There’s no sugar coating it, and the Durango Herald makes no attempt:
Proposition 103, a state senator’s improbable campaign to convince voters to raise taxes statewide for education, failed Tuesday by a 2-to-1 margin.
Backers conceded defeat an hour after polls closed. Prop 103 failed 36 percent to 64 percent, with nearly all precincts reporting. The measure was losing in every large county in the state except Boulder. Even Denver, where voters often are willing to raise taxes, handed the measure a lopsided defeat. State Sen. Rollie Heath, D-Boulder, wrote Prop 103 after Gov. John Hickenlooper proposed record cuts to schools last spring.
“We had hoped people were ready to stand up,” Heath said. “Clearly they weren’t. But let’s hope that we all come together to solve the problems because they aren’t going to go away, and we’ve got to do this for our kids.”
In the end, despite the hope from proponents of Proposition 103 that their small-scale labors were making an impact, there were never anywhere near the resources needed to win invested in this campaign. The $600,000 raised by opponents is a drop in the bucket compared to 2005’s multimillion-dollar Referendum C operation. No ballot chase of the scale required to win was ever organized, and no ad campaign to overcome the natural voter disinclination to a tax increase was ever funded. In addition, there appears to have been a larger degree of ambivalence toward Proposition 103 from “progressive” Democrats, who believed that it was an insufficient solution to a bigger problem, than proponents had anticipated.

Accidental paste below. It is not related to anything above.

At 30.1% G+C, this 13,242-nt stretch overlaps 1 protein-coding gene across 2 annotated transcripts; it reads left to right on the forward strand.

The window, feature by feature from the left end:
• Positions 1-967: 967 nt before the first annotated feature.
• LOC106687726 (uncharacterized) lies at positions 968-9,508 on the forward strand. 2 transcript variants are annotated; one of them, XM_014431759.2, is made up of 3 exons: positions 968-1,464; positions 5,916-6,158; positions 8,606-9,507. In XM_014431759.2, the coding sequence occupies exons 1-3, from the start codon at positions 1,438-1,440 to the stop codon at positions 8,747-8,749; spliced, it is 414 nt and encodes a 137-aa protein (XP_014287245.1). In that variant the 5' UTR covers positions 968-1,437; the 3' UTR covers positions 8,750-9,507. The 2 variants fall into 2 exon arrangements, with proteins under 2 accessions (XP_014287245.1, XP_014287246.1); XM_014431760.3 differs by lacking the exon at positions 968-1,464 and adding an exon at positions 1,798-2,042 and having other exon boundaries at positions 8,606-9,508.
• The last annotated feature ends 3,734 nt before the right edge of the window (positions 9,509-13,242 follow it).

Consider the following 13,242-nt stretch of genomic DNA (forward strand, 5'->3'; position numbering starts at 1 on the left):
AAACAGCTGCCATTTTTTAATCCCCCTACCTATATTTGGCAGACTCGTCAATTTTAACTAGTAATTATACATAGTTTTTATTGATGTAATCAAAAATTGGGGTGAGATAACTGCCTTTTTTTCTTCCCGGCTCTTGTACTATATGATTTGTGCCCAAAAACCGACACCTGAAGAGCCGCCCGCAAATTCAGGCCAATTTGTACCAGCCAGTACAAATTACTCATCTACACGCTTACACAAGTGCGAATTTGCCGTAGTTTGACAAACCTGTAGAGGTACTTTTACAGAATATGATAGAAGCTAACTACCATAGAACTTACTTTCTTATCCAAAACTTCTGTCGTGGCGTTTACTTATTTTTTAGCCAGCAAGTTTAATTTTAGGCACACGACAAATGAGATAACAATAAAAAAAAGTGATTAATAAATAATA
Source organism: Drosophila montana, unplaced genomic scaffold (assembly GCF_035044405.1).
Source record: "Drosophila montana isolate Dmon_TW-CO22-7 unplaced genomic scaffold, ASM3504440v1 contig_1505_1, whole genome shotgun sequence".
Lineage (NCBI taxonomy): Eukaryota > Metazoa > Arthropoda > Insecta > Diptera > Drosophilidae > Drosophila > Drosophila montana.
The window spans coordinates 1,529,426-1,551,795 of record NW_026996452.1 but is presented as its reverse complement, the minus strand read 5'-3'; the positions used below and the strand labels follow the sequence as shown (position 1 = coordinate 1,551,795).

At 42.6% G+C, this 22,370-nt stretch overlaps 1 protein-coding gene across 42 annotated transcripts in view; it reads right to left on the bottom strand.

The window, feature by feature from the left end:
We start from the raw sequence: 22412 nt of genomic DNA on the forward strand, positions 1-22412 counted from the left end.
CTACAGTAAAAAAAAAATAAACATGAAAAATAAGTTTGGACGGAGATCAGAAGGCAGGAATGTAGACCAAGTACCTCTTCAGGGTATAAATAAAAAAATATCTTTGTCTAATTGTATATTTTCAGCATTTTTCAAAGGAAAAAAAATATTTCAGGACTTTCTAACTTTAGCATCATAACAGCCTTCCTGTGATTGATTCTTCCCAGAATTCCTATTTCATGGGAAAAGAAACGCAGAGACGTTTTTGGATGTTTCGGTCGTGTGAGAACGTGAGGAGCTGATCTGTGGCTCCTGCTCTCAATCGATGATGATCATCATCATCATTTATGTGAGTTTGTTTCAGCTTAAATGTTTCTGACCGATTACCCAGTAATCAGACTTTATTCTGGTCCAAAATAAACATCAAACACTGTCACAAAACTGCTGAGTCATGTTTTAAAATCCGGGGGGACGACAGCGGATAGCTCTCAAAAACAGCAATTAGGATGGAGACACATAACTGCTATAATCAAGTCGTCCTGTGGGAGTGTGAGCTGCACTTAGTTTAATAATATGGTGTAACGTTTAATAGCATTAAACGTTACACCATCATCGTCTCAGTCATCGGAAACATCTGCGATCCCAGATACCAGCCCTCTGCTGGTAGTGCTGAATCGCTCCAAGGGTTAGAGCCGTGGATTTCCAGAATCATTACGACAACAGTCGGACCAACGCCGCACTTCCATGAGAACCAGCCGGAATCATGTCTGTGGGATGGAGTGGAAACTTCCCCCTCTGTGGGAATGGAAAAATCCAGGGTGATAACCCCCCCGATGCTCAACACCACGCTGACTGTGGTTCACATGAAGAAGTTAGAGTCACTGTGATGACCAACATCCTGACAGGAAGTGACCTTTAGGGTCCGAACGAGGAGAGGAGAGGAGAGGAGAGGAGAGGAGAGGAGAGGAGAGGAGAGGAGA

Of course, the biggest reason that none of the resources needed to win were available to the Proposition 103 campaign was the lack of help from key players like Gov. John Hickenlooper, which might well have precipitated broader support. Hickenlooper has maintained throughout the election that his pledge to stay away from tax increases in his first year in office prevented him from supporting Proposition 103. While some proponents are upset with Hickenlooper this morning, the measure’s lopsided defeat ensures he will not suffer politically for his decision.
Bottom line: Proposition 103 didn’t prove that a tax increase election in Colorado is impossible, any more than 2005’s Referendum C proved they can easily be won. The lesson of Proposition 103 is that you can’t do these things without help. The epilogue to this story, of course, is the additional $97 million in cuts to public schools proposed in Hickenlooper’s budget yesterday. Those cuts come on top of the hundreds of millions cut from public education in recent years.
Safe to say, Proposition 103 will not be the last chance to show some leadership.